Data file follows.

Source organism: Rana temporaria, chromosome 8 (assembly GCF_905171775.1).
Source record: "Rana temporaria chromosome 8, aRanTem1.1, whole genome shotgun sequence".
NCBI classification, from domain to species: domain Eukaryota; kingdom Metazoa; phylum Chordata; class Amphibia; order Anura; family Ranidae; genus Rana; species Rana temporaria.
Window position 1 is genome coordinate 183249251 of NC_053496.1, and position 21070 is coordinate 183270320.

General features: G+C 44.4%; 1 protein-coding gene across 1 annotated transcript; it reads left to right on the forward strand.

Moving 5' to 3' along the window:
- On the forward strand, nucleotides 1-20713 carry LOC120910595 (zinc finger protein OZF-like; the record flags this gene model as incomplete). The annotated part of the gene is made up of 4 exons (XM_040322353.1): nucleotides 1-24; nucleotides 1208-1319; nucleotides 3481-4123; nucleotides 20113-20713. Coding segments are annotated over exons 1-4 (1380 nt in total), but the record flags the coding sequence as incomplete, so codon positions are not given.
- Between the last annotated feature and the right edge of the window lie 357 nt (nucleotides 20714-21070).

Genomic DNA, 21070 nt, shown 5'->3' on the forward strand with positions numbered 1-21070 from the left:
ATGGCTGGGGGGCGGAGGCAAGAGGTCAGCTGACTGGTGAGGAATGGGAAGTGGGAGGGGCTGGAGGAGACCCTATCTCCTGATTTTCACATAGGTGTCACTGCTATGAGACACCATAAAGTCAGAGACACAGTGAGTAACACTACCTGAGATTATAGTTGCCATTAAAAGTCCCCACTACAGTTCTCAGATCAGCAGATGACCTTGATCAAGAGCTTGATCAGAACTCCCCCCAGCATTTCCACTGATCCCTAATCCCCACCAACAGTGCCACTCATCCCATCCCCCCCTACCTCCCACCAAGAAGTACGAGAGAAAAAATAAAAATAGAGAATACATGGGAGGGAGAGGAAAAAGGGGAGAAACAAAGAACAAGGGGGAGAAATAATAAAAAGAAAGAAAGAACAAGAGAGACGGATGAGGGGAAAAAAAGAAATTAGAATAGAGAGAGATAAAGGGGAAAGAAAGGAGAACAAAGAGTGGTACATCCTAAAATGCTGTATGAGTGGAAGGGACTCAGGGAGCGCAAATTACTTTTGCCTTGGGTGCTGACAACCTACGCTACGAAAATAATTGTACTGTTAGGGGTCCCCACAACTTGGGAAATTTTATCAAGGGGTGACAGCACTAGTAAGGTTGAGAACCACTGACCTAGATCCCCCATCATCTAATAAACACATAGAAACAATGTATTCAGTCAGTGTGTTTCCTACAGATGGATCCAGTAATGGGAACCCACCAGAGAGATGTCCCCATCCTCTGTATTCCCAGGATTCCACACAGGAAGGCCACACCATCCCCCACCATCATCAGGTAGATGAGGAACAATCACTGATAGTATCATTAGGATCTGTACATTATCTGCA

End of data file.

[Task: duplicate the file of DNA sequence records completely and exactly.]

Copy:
Source organism: Rana temporaria, chromosome 8 (assembly GCF_905171775.1).
Source record: "Rana temporaria chromosome 8, aRanTem1.1, whole genome shotgun sequence".
NCBI classification, from domain to species: domain Eukaryota; kingdom Metazoa; phylum Chordata; class Amphibia; order Anura; family Ranidae; genus Rana; species Rana temporaria.
Window position 1 is genome coordinate 183249251 of NC_053496.1, and position 21070 is coordinate 183270320.

General features: G+C 44.4%; 1 protein-coding gene across 1 annotated transcript; it reads left to right on the forward strand.

Moving 5' to 3' along the window:
- On the forward strand, nucleotides 1-20713 carry LOC120910595 (zinc finger protein OZF-like; the record flags this gene model as incomplete). The annotated part of the gene is made up of 4 exons (XM_040322353.1): nucleotides 1-24; nucleotides 1208-1319; nucleotides 3481-4123; nucleotides 20113-20713. Coding segments are annotated over exons 1-4 (1380 nt in total), but the record flags the coding sequence as incomplete, so codon positions are not given.
- Between the last annotated feature and the right edge of the window lie 357 nt (nucleotides 20714-21070).

Genomic DNA, 21070 nt, shown 5'->3' on the forward strand with positions numbered 1-21070 from the left:
ATGGCTGGGGGGCGGAGGCAAGAGGTCAGCTGACTGGTGAGGAATGGGAAGTGGGAGGGGCTGGAGGAGACCCTATCTCCTGATTTTCACATAGGTGTCACTGCTATGAGACACCATAAAGTCAGAGACACAGTGAGTAACACTACCTGAGATTATAGTTGCCATTAAAAGTCCCCACTACAGTTCTCAGATCAGCAGATGACCTTGATCAAGAGCTTGATCAGAACTCCCCCCAGCATTTCCACTGATCCCTAATCCCCACCAACAGTGCCACTCATCCCATCCCCCCCTACCTCCCACCAAGAAGTACGAGAGAAAAAATAAAAATAGAGAATACATGGGAGGGAGAGGAAAAAGGGGAGAAACAAAGAACAAGGGGGAGAAATAATAAAAAGAAAGAAAGAACAAGAGAGACGGATGAGGGGAAAAAAAGAAATTAGAATAGAGAGAGATAAAGGGGAAAGAAAGGAGAACAAAGAGTGGTACATCCTAAAATGCTGTATGAGTGGAAGGGACTCAGGGAGCGCAAATTACTTTTGCCTTGGGTGCTGACAACCTACGCTACGAAAATAATTGTACTGTTAGGGGTCCCCACAACTTGGGAAATTTTATCAAGGGGTGACAGCACTAGTAAGGTTGAGAACCACTGACCTAGATCCCCCATCATCTAATAAACACATAGAAACAATGTATTCAGTCAGTGTGTTTCCTACAGATGGATCCAGTAATGGGAACCCACCAGAGAGATGTCCCCATCCTCTGTATTCCCAGGATTCCACACAGGAAGGCCACACCATCCCCCACCATCATCAGGTAGATGAGGAACAATCACTGATAGTATCATTAGGATCTGTACATTATCTGCA